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Dr. Menter on Neoadjuvant Immunotherapy in Early-Stage NSCLC

Alexander R. Menter, MD
Published: Thursday, Aug 09, 2018



Alexander R. Menter, MD, oncologist, Kaiser Permanente, discusses the use of neoadjuvant immunotherapy in patients with early-stage non–small cell lung cancer (NSCLC).

There have been many updates in early-stage NSCLC in the past year, one of which was a neoadjuvant immunotherapy study published in the New England Journal of Medicine in May. Though it is not yet a standard of care-changing study, says Menter, it has put a focus on neoadjuvant immunotherapy. The study showed robust responses after just 2 rounds of immunotherapy prior to surgery. It did not significantly delay surgery, says Menter. They also showed that tumor mutational burden correlated with response to nivolumab (Opdivo) monotherapy. Menter notes that this was a pilot study, but it could be paradigm changing.

Although neoadjuvant chemotherapy is not commonly used in lung cancer, having the ability to predict high response rates to combination chemoimmunotherapy or immunotherapy alone will increase interest in sending patients with early-stage disease to treatment prior to surgery. Immunotherapy may also be more effective in patients whose tumors are still intact because there are more antigens for the immunotherapy and the immune system to react against. There are still many unanswered questions, neoadjuvant immunotherapy may be worth considering as a more successful strategy compared with adjuvant therapy, notes Menter.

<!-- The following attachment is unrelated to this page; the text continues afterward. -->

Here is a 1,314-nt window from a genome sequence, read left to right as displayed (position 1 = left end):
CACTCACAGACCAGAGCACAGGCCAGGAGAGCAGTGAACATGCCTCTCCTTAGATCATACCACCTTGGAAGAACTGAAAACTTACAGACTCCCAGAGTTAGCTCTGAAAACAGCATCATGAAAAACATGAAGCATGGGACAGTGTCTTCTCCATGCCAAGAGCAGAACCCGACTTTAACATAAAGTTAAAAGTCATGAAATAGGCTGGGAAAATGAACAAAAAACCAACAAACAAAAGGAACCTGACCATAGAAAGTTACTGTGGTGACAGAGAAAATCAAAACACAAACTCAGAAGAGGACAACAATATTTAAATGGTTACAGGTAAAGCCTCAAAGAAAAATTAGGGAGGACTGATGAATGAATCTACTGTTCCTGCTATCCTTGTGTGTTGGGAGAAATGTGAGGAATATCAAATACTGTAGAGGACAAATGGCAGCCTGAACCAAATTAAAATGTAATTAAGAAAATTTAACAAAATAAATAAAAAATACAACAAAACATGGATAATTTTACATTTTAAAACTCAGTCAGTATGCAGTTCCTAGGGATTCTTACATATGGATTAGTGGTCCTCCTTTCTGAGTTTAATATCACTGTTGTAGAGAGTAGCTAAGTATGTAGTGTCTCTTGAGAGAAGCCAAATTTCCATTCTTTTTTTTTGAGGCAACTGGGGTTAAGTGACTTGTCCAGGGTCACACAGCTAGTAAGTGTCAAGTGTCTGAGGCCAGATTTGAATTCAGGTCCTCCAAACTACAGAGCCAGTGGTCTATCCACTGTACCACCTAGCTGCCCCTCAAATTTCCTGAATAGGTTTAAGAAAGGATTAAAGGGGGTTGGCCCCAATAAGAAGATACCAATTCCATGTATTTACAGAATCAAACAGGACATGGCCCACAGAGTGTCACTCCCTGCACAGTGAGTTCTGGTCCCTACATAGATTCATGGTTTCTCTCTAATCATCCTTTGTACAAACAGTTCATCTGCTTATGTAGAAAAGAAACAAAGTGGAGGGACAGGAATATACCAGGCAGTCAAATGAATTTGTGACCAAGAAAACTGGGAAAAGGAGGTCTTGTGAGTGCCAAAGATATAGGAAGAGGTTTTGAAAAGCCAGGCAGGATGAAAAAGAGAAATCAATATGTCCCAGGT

Alexander R. Menter, MD, oncologist, Kaiser Permanente, discusses the use of neoadjuvant immunotherapy in patients with early-stage non–small cell lung cancer (NSCLC).

There have been many updates in early-stage NSCLC in the past year, one of which was a neoadjuvant immunotherapy study published in the New England Journal of Medicine in May. Though it is not yet a standard of care-changing study, says Menter, it has put a focus on neoadjuvant immunotherapy. The study showed robust responses after just 2 rounds of immunotherapy prior to surgery. It did not significantly delay surgery, says Menter. They also showed that tumor mutational burden correlated with response to nivolumab (Opdivo) monotherapy. Menter notes that this was a pilot study, but it could be paradigm changing.

Although neoadjuvant chemotherapy is not commonly used in lung cancer, having the ability to predict high response rates to combination chemoimmunotherapy or immunotherapy alone will increase interest in sending patients with early-stage disease to treatment prior to surgery. Immunotherapy may also be more effective in patients whose tumors are still intact because there are more antigens for the immunotherapy and the immune system to react against. There are still many unanswered questions, neoadjuvant immunotherapy may be worth considering as a more successful strategy compared with adjuvant therapy, notes Menter.

View Conference Coverage
Online CME Activities
TitleExpiration DateCME Credits
Community Practice Connections™: 18th Annual International Lung Cancer Congress®Oct 31, 20181.5
Clinical Interchange™: Translating Research to Inform Changing Paradigms: Assessment of Emerging Immuno-Oncology Strategies and Combinations across Lung, Head and Neck, and Bladder CancersOct 31, 20182.0
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